A Sangamon County judge has invalidated a 2013 law intended to fix the state’s pension problems, a ruling the state’s top lawyer says she will immediately appeal to the Illinois Supreme Court.
Circuit Judge John Belz, in a six-page order issued Friday, said pension reform legislation passed last year “is void in its entirety” because the law “without question diminishes and impairs the benefits of membership in the state retirement systems” in violation of the Illinois Constitution.
Shortly after the ruling came down, Illinois Attorney General Lisa Madigan’s office issued a statement about its plan to appeal to the Supreme Court, which typically review rulings directly from the circuit courts when they strike down state laws as unconstitutional.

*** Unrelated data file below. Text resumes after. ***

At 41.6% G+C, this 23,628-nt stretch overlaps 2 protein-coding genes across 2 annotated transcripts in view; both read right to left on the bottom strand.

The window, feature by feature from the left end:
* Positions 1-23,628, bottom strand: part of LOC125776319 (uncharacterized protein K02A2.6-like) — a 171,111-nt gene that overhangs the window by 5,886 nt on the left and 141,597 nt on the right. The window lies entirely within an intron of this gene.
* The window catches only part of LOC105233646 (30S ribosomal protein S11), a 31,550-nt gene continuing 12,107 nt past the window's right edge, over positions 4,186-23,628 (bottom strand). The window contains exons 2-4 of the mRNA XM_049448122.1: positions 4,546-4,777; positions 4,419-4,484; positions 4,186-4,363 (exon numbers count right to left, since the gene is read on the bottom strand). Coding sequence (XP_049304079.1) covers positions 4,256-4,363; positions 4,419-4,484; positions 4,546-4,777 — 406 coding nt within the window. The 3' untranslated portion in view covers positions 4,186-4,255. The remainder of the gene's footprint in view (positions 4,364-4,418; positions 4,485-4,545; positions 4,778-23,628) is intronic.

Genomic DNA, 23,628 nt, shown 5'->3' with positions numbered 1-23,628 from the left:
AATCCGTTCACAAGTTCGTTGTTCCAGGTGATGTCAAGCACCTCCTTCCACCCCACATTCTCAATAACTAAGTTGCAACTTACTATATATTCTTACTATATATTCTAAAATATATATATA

Her office said, “We will ask the Court to expedite the appeal given the significant impact that a final decision in this case will have on the state’s fiscal condition.”
The ruling set to see high court review stems from lawsuits brought by various state unions and union members over a law intended to overhaul the state’s pension system, which has so much debt Illinois has been named the worst in the nation for its pension liability. The law was put on hold pending a court resolution.
At the crux of the legal challenge is the state’s pension protection clause, which says benefits of members in the state’s pension systems can’t be diminished or impaired.
This clause was cited by the Illinois Supreme Court this past summer to strike down a law requiring state retirees to start paying for a portion of their health insurance costs. The court, in a 6-1 vote, said it is a “well settled principle” that pension rights should be liberally construed in favor of the rights of the pensioner.